It's sort like being punched in the face. You basically want to avoid it as much as you can, but there is something to be said for knowing what it feels like. And if that knowledge can help someone else, then maybe the damage you took ultimately helped out in aggregate.
I built myhikeplan.org because I wanted to bone up on my MVC and Azure skills. And if you're going to build something, you might as well aim to be helpful in the process.
So what does it do?
0.5) It's free, just to get that out of the way.
1) MyHikePlan lets you file a backcountry plan. When you head off into the middle of nowhere, it's a good idea to write down where you're going. But more than that, if you ask search and rescue (SAR) professionals, they'd like to know more. They want to know what your skills are. What any medical problems might be you started with. They want to know what type of weather and conditions you were expecting, as those are directly tied to how you prepared yourself. They want to know, in your words, what you were thinking.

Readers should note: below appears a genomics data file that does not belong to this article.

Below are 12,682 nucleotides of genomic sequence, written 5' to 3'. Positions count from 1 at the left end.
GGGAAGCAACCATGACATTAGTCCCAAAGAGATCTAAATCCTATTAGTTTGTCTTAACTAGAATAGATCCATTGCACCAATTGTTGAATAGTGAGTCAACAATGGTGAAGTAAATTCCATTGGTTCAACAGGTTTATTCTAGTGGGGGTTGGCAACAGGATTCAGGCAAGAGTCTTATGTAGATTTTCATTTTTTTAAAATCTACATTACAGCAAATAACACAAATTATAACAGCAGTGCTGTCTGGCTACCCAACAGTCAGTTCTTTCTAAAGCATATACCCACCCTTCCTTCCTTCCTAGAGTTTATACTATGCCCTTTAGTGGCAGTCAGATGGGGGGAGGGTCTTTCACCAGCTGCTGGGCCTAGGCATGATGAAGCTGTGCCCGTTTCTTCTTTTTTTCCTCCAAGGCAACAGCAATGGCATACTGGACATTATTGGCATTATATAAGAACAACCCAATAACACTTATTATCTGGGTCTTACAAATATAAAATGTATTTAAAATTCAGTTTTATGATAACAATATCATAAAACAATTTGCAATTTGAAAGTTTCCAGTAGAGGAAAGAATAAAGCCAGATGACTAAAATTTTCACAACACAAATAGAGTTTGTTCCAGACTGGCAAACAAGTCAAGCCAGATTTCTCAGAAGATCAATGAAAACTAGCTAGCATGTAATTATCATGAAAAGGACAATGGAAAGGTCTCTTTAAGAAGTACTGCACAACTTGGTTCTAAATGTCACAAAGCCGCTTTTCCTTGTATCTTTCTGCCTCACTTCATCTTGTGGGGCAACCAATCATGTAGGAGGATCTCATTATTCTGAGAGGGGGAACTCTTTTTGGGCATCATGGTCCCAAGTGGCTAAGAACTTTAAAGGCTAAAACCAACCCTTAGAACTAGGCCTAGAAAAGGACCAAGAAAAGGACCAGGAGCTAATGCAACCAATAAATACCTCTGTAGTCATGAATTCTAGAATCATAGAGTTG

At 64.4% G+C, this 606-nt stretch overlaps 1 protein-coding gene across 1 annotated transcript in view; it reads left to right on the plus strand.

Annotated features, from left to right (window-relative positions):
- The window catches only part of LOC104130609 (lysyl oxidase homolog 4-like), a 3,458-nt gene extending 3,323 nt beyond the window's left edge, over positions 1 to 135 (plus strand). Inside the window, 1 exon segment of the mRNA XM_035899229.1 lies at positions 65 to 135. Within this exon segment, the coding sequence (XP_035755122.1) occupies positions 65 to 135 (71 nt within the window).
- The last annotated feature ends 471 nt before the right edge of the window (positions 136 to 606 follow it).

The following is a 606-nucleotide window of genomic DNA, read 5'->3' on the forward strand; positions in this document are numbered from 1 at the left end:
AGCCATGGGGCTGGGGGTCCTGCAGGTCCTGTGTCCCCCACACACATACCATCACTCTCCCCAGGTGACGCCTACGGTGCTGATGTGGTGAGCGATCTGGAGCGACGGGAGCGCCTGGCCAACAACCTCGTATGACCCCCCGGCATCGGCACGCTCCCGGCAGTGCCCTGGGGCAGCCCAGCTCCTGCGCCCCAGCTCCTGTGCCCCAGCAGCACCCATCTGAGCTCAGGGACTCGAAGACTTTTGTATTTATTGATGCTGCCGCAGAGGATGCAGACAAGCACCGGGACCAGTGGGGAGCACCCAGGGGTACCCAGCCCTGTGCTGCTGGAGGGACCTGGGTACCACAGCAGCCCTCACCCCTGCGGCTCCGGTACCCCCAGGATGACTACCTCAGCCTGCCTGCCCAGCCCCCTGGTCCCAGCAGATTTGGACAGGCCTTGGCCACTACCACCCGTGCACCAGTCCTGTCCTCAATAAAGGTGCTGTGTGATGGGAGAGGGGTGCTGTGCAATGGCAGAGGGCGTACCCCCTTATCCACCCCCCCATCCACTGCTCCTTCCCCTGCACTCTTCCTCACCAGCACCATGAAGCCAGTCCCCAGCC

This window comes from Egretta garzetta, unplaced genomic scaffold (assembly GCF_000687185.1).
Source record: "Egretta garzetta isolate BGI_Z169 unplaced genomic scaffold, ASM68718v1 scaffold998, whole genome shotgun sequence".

2) If you're late coming back from a trip, a simple one-pager is emailed to your emergency contacts with instructions on how to notify proper authorities. And that one-pager is perfect for printing off and handing to everyone from chopper pilots to ground search teams.
3) You can tweak it all from your mobile phone, so if you want to make some adjustments to your route or alert settings, you can do that right up until the last minute.
I've been slowly adjusting the site, getting little bits and pieces of information from the search and rescue community and plugging in suggestions as I can.
Normally this information is handed over to a friend, but there are some subtle breakdowns that can happen with that. For starters, there's no clear format with required information when giving info to a friend.
More broadly, it's not your friend's responsibility to ensure SAR teams have the info they need: it's yours. You need to pick a clear photo of yourself. You need to describe your route in your words. You need to describe your existing medical situation.
Think back to the "telephone game" in grade school. While you or a loved one is dropping further into hypothermia, hours are wasted patching together and passing along information that should have been compiled in advance with nothing lost in translation between you and the people on their way help you out.
And before anyone asks, I registered myfloatplan.org ... that one's up next.